A three-waypoint subset of a racing line, parameterized in terms of u Three centerpoints are defined by the intersection of the centerline (not shown) and each waypoint. The waypoints may alternatively be viewed as lines between the outer edge This is an ideal representation of the racing line in terms of optimization. We can simply write each σ
A problem with equation (32) is that the modulus sign makes E(χ) difficult to minimize by conventional, gradient-based means. In practice, two alternative, and mathematically more convenient, criteria may be used. These criteria are exemplary and other criteria may similarly appropriately fulfill the need. As a first option, rather than applying the square-root of the modulus, the curvature may be raised to the p-th power: As a second option, for greater (perhaps maximal) simplicity, one may also use the measure:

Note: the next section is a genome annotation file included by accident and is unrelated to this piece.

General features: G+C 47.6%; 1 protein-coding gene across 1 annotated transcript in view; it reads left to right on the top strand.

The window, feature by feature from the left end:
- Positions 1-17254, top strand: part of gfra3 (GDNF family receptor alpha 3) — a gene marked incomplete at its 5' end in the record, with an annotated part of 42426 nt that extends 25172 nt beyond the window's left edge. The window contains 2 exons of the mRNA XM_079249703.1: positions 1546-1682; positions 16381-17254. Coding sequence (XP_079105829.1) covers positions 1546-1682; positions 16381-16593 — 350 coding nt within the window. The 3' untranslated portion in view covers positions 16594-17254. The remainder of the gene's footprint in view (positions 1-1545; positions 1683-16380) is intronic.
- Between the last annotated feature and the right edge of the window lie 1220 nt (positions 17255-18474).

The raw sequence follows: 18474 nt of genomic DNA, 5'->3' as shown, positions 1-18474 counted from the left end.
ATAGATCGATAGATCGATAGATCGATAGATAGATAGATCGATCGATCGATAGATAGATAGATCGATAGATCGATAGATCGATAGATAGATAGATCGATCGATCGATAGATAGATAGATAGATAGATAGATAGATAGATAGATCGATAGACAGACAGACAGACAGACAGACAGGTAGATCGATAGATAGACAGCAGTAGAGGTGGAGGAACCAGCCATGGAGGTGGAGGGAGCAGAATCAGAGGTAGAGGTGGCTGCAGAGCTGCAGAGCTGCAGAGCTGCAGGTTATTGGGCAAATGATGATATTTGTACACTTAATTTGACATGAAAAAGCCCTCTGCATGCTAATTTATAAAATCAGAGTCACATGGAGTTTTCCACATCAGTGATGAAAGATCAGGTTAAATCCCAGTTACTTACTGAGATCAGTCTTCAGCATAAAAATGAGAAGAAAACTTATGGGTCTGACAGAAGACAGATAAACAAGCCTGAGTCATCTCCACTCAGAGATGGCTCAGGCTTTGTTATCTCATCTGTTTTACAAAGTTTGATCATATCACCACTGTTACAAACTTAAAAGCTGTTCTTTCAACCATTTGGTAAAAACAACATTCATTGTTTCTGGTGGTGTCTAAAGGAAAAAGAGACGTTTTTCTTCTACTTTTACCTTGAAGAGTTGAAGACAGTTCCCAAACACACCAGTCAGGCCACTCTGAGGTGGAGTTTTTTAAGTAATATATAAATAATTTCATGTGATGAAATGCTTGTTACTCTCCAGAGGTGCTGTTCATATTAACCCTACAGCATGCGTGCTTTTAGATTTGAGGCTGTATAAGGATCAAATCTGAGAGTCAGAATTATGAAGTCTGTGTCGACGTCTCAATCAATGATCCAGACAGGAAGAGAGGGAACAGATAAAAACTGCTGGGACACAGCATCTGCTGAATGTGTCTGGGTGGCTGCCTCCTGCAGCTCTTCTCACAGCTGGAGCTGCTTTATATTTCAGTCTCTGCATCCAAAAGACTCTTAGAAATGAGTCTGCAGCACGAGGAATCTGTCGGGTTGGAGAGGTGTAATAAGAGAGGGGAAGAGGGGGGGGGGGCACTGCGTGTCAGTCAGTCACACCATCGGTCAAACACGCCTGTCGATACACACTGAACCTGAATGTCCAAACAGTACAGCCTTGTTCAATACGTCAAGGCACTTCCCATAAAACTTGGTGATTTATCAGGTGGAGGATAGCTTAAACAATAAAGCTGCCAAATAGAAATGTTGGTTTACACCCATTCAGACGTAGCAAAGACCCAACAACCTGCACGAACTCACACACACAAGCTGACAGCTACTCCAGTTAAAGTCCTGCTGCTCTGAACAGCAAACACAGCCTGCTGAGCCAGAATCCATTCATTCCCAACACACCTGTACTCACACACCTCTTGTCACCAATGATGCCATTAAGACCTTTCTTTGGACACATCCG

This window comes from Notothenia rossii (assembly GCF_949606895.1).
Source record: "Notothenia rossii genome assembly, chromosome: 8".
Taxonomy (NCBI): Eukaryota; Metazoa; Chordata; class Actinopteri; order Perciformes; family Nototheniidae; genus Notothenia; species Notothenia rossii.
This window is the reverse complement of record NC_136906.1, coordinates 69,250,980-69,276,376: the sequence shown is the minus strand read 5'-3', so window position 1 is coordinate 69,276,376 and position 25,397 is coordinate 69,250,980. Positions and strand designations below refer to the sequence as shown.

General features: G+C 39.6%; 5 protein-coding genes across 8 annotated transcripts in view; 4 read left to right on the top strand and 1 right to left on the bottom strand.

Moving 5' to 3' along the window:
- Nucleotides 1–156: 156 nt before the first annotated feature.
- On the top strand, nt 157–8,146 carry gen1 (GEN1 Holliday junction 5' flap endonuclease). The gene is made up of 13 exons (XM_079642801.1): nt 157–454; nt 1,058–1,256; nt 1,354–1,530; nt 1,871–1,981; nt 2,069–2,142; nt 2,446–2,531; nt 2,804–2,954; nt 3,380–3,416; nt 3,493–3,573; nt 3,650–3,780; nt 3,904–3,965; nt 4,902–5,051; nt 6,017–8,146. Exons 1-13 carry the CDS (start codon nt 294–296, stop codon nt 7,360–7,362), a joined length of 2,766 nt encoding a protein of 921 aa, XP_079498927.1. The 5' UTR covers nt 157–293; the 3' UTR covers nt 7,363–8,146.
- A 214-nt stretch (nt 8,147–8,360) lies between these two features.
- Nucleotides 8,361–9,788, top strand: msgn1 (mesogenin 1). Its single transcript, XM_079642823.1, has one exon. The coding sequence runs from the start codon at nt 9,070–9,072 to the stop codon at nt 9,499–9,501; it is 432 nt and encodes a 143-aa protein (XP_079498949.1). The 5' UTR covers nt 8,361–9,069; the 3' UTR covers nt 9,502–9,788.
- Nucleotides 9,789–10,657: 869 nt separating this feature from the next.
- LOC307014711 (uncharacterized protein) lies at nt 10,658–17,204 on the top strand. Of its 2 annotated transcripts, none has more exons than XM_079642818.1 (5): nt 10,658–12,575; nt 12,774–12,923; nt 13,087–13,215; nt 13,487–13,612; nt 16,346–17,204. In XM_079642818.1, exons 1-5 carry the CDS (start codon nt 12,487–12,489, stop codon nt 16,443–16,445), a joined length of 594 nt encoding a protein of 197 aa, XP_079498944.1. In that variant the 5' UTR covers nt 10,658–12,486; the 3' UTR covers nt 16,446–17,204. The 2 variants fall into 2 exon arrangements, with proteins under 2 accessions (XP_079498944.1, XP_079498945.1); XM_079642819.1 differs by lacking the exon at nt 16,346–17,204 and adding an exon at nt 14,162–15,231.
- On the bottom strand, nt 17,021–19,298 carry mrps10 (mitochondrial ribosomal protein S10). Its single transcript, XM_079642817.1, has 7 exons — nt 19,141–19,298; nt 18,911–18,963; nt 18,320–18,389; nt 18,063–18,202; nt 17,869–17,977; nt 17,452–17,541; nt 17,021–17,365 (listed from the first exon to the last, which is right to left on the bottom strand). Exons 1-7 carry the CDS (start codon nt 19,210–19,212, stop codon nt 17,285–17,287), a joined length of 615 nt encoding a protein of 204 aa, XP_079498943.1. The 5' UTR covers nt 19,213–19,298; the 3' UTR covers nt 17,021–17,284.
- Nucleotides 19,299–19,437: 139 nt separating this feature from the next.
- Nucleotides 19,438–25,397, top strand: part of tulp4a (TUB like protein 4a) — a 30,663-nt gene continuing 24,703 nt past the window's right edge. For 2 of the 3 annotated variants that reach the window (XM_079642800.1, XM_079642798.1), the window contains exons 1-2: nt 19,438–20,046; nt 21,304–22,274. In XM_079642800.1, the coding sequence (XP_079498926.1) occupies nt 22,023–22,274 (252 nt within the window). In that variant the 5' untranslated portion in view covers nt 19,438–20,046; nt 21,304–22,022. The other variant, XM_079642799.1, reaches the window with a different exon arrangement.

For optimization, one may code the error measures (33), (34), and (35) in a mathematical calculation program (e.g., MATLAB software) as explicit functions of χ, along with their respective derivatives with respect to χ, which are relatively easily calculated. One of a number of available “off-the-shelf” gradient-based optimization algorithms found in a mathematical calculation program may be exploited to iteratively find the minimum value of the criterion of choice. In an exemplary experiment, the “scaled conjugate gradients” routine from the freely-available NETLAB software toolbox was used. Upon termination of the routine, a vector of χ Experiments with the two different criteria in equations (33) and (34) actually indicated little difference in the subjective quality of results. Therefore, it may be preferred to use the latter Ę(χ) in equation (34) as this runs noticeably more quickly. In MATLAB software, this procedure takes about 3 seconds for an average-length track with 2000 waypoints. If we freely optimize the χ One feature of this nonlinear optimization approach used is that it is not necessary to optimize the entire set of N values χ This concept is illustrated in an exemplary implementation for racing line creation and optimization in In addition to the pinned values of a desired racing line, initial “free” values for a base racing line, i.e., positional information for unpinned waypoints of an initial racing line, are determined for input into the racing line optimization calculation in a determination operation As discussed above, for purposes of calculation of a racing line for a known race track, the χ value of a particular pin point is the only necessary variable to determine. Thus, the χ values of each pinned point are output from the pin specification system The combined data set of χ values is passed for calculation by both an error function and a gradient function. An error function operation Similarly, a gradient function operation The results of both the error function operation For such a nonlinear optimization, the iteration operation The “optimal” free value data set The computer system The computer system In some implementations, articles of manufacture, for example, a racing line design tool, are provided as computer program products. One implementation of a computer program product provides a computer program storage medium readable by the computer system The computer system The technology described herein may be implemented as logical operations and/or modules in one or more systems. The logical operations may be implemented as a sequence of processor-implemented steps executing in one or more computer systems and as interconnected machine or circuit modules within one or more computer systems. Likewise, the descriptions of various component modules may be provided in terms of operations executed or effected by the modules. The resulting implementation is a matter of choice, dependent on the performance requirements of the underlying system implementing the described technology. Accordingly, the logical operations making up the embodiments of the technology described herein are referred to variously as operations, steps, objects, or modules. Furthermore, it should be understood that logical operations may be performed in any order, unless explicitly claimed otherwise or a specific order is inherently necessitated by the claim language. The above specification, examples and data provide a complete description of the structure and use of exemplary embodiments of the invention. Although various embodiments of the invention have been described above with a certain degree of particularity, or with reference to one or more individual embodiments, those skilled in the art could make numerous alterations to the disclosed embodiments without departing from the spirit or scope of this invention. In particular, it should be understand that the described technology may be employed independent of a personal computer. Other embodiments are therefore contemplated. It is intended that all matter contained in the above description and shown in the accompanying drawings shall be interpreted as illustrative only of particular embodiments and not limiting. Changes in detail or structure may be made without departing from the basic elements of the invention as defined in the following claims. Patent Citations